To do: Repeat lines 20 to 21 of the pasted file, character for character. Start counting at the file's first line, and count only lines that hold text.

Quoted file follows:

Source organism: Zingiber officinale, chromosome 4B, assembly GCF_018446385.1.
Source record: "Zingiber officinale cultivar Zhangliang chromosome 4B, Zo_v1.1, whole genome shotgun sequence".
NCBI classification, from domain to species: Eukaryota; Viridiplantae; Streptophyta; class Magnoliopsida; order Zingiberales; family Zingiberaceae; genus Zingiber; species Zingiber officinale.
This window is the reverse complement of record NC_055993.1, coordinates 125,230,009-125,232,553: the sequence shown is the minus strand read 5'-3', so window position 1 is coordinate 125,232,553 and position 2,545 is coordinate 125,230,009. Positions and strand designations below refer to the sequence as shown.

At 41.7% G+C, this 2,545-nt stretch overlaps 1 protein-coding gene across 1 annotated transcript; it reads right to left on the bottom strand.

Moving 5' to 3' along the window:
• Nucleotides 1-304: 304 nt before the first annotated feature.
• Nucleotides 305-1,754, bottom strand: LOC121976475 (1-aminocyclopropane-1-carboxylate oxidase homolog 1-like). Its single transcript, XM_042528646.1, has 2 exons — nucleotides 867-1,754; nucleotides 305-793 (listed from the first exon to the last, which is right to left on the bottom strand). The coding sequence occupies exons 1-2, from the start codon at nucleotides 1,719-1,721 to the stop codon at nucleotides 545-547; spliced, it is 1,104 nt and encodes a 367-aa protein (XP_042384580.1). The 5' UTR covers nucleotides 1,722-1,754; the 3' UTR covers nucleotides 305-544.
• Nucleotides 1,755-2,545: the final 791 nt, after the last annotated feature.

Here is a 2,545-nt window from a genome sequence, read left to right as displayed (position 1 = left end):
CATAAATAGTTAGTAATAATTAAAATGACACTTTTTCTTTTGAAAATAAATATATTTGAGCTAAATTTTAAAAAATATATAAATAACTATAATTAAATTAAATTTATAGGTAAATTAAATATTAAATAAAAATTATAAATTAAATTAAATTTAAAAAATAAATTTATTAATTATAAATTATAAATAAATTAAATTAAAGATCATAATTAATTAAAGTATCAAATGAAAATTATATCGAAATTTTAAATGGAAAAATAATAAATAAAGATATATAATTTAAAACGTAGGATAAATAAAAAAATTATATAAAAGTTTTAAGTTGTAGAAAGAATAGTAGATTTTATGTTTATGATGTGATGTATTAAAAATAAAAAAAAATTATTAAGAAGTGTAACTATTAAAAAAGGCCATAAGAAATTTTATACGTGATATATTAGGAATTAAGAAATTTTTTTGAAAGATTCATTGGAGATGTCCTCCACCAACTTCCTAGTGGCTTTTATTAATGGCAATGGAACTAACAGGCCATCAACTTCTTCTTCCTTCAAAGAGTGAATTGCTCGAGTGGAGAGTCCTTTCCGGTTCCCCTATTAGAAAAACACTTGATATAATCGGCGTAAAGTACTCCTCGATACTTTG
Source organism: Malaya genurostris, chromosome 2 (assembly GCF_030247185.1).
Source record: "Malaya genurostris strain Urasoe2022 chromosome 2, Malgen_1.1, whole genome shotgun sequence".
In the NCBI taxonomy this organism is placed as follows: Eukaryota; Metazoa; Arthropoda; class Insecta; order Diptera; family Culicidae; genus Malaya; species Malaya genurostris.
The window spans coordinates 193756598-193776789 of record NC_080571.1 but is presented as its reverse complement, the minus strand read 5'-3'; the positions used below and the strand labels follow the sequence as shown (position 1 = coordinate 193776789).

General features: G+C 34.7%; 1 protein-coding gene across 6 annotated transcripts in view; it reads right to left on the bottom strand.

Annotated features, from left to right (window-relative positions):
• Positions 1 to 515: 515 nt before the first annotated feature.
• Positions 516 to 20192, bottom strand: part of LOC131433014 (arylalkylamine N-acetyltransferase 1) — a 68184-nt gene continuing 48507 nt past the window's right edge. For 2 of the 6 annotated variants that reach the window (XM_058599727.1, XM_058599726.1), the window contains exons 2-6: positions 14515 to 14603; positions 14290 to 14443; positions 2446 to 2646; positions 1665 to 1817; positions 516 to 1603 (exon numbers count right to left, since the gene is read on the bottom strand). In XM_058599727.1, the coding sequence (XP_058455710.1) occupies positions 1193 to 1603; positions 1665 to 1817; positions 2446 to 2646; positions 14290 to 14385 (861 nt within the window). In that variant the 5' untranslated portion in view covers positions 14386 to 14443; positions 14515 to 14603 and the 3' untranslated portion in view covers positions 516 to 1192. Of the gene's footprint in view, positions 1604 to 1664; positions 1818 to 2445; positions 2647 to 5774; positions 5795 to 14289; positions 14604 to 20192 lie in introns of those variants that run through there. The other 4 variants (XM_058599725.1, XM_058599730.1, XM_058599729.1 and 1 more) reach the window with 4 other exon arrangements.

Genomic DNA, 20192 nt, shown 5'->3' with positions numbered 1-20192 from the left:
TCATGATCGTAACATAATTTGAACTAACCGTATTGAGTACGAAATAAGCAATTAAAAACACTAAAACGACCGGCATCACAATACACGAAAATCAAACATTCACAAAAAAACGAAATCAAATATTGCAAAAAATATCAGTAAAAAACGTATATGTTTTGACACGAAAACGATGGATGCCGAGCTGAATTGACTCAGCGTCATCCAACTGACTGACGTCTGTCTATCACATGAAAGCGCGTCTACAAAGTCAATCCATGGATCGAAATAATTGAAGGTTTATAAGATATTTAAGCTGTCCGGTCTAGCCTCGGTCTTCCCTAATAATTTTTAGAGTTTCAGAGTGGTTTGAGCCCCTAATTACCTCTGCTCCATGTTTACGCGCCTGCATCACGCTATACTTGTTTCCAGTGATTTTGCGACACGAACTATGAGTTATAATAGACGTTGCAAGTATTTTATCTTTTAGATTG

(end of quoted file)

Genomic DNA, 20192 nt, shown 5'->3' with positions numbered 1-20192 from the left:
TCATGATCGTAACATAATTTGAACTAACCGTATTGAGTACGAAATAAGCAATTAAAAACACTAAAACGACCGGCATCACAATACACGAAAATCAAACATTCACAAAAAAACGAAATCAAATATTGCAAAAAATATCAGTAAAAAACGTATATGTTTTGACACGAAAACGATGGATGCCGAGCTGAATTGACTCAGCGTCATCCAACTGACTGACGTCTGTCTATCACATGAAAGCGCGTCTACAAAGTCAATCCATGGATCGAAATAATTGAAGGTTTATAAGATATTTAAGCTGTCCGGTCTAGCCTCGGTCTTCCCTAATAATTTTTAGAGTTTCAGAGTGGTTTGAGCCCCTAATTACCTCTGCTCCATGTTTACGCGCCTGCATCACGCTATACTTGTTTCCAGTGATTTTGCGACACGAACTATGAGTTATAATAGACGTTGCAAGTATTTTATCTTTTAGATTG